Sorry I spent so much time on poor Tom Ricketts, but I get carried away.  I am out of time for today, so let's see what tomorrow brings.

Monday, July 12, 2010

War of the Worlds

Have you noticed that newer movies seem to be longer than classic films?  My guess, at least in part, is that the credits at the end are longer.  These days, if you have ANY connection with the production of a movie in ANY small way, your name appears on film.  Right down to the interns who don't even get paid.

Another movie that was remade is War of the Worlds.  Actually I haven't seen the newer version from 2005, by Steven Spielberg, starring Tom Cruise.  But the 1953 Gene Barry film will do nicely.  Let's compare running times: 1953 was 85 minutes, and 2005 was 116 minutes.  Lots more credit time, so lets compare cast.  1953 has 90 listed cast members, 2005 has 126 in the cast.  So the newer version has 36 more...(probably extras), and 31 more minutes.

Enough math.  Gene Barry did appear in both films, going from star to bit actor.  Many of the uncredited extras in WotW 1953 had long careers in film and TV.  David McMahon was in The Day the Earth Stood Still (1951), Bus Stop (1956), Elmer Gantry (1960) and a host of TV shows in addition to regular movie work.

Stunt man Joe Gray had 116 acting credits, from A Star is Born in 1937 to some small parts in the 1970s including Airport (1970) and Escape from the Planet of the Apes in 1971.  He also appeared in Guys and Dolls (1955), Some Like it Hot (1959), Bells are Ringing and Ocean's Eleven both in 1960.

Other great names (at least for me) are Henry Brandon, who I talked about on May 30th, and I am happy to have spent some time with Henry.  You can also see famous vocal artist Paul Frees who worked with Spike Jones and racked up well over 300 roles in film, TV and cartoons.  He was a voice heard in Some Like it Hot and Bells are Ringing.  On TV he was the voice of John Beresford Tipton in "The Millionaire" and he was the voice of Boris Badenov, Barney Google, and many others.

Great stars in a movie that was pretty darn good at the time.

Sunday, July 11, 2010

Slowly I Turned...

I had a good time yesterday, watching Niagara from 1953 with Marilyn Monroe.  I think Niagara and Bus Stop (1956) are my favorite Monroe flicks.  Of course, Some Like it Hot (1959) is great, but these two films allow her to act.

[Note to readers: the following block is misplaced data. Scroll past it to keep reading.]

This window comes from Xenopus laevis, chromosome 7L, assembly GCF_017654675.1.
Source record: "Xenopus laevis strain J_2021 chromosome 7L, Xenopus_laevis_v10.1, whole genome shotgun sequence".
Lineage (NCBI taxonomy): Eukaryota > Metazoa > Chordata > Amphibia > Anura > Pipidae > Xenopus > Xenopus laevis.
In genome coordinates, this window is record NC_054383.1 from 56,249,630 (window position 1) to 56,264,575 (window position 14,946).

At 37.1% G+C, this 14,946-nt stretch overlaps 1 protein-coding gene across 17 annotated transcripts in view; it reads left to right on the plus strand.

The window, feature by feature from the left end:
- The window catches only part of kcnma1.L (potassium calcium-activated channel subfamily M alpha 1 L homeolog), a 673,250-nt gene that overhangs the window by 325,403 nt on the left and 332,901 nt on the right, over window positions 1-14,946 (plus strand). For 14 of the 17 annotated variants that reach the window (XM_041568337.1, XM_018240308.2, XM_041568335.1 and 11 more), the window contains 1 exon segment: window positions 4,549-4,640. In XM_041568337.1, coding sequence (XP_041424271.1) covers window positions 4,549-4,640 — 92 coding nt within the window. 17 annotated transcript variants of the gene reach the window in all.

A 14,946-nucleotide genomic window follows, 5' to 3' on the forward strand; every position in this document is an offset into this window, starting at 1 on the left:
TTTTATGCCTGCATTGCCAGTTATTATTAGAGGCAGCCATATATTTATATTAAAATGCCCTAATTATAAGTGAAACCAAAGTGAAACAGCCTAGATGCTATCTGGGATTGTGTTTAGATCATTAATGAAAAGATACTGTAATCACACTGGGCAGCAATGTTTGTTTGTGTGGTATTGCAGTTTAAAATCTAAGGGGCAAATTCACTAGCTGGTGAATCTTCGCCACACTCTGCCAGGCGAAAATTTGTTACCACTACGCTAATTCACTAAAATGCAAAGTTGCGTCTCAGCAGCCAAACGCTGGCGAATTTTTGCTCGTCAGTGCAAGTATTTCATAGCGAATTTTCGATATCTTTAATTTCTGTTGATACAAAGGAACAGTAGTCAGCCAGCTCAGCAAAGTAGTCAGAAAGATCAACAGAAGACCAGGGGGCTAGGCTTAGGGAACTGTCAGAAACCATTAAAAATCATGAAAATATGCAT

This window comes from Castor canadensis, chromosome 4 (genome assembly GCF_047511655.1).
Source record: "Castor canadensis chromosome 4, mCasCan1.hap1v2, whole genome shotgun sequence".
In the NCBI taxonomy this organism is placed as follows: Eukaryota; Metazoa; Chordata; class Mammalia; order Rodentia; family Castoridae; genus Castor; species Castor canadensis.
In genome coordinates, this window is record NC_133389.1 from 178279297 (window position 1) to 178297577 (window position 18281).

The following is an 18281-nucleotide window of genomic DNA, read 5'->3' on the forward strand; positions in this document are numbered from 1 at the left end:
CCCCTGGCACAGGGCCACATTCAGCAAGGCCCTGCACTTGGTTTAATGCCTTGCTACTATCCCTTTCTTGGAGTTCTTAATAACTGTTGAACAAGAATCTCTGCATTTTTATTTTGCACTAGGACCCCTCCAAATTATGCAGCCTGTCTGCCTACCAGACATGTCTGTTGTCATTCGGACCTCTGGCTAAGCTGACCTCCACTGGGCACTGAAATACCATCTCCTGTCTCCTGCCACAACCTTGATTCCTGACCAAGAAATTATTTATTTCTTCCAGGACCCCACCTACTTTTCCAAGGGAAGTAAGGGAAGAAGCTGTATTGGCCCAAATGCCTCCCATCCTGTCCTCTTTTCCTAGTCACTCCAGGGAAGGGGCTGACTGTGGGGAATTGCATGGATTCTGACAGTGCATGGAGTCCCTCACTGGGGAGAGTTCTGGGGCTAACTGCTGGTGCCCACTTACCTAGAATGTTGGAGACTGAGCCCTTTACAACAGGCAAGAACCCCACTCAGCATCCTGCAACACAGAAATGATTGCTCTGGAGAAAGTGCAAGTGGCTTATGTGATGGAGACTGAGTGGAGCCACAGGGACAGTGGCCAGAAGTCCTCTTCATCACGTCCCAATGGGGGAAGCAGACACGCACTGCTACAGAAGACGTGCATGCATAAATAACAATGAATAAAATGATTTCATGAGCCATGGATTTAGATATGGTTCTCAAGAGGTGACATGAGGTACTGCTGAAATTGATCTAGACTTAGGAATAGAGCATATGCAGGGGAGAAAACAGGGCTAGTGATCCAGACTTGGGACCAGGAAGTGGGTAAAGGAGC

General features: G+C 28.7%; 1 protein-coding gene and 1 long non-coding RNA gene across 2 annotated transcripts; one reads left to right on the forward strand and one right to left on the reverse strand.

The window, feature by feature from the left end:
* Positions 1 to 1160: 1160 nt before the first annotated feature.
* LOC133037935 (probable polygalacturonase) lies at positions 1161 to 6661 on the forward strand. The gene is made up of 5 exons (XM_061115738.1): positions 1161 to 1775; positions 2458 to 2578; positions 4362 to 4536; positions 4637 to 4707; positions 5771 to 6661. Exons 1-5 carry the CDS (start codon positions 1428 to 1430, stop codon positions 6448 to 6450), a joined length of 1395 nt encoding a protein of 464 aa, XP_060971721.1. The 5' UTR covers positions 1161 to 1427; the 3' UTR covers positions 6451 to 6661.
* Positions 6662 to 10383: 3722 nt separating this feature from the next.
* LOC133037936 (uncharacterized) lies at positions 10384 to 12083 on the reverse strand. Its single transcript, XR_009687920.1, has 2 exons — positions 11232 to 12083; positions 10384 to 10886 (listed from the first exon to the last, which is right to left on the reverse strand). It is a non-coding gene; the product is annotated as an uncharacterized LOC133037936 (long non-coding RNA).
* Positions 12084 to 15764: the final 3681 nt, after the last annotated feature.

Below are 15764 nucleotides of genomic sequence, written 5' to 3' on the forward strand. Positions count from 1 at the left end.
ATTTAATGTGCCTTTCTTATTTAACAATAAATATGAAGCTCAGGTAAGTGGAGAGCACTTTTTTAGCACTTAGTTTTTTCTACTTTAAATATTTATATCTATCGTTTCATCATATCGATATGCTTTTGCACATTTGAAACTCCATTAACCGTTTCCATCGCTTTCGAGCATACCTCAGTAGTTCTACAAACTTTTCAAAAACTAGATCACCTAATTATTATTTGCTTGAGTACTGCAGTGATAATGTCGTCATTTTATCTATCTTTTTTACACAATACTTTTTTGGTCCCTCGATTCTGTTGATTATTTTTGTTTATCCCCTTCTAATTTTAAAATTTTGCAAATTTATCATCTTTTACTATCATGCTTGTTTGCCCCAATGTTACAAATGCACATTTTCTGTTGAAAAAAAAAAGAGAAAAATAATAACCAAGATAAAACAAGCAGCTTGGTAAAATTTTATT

Niagara has an almost Hitchcockian (Is that a word?) feel to it.  Pretty good suspense and an ending that makes you think Polly Cutler (played by Jean Peters) may not make it.  The helicopter from the Korean War era was neat!  I will try not to give away too much, in the off chance that a reader may not have seen the film.

1950's special effects aren't the greatest, but the lighting, the framing of the shots, and the way background shots of the falls and the surrounding area are incorporated make up for it.  Marilyn herself could suspend reality.  Just watch her walking away from the camera!  And after she gets out of the shower, her lipstick is perfect!

Now, the important stuff.  A movie this good could not have been made without a great supporting cast.  Let's start with Minerva Urecal.  She played the boarding house landlady who gets upset by all the phone calls looking for a bus station.  Ms. Urecal has 266 acting roles to her credit on IMDb.  She was born in 1894, started acting in films in 1933, and her last gig was on "Petticoat Junction" in 1966, the year she died.

She was in three W. C. Fields movies, had a small part in 1939's Destry Rides Again, worked with James Stewart again in Harvey and The Jackpot in 1950, and again in Mr. Hobbs Takes a Vacation in 1962.  She made a lot of mysteries and westerns in the 30's, 40's and early 50's, until she started working on TV.

1957 to 1960 seemed to be her best TV years where she shows up as Jim Bowie's mother, stars as the title character in "Tugboat Annie", and has a regular spot on "Peter Gunn."  I think Turner Classic Movies show spotlight Minerva Urecal!

Other bit parts of note; we see taxi drivers played by Harry Carey, Jr. and Arch Johnson.  Carey started working in 1946 and is still active.  Johnson's career has 132 credits from 1953 (Niagara was his first film) to 1990.  And don't forget the boatman played by Will Wright, and Don Wilson as Mr. Kettering in his last movie role.

If you haven't seen Niagara, or if it has been a while, take a look at it soon.  A great movie.  (And I apologize for the Three Stooges title!!!)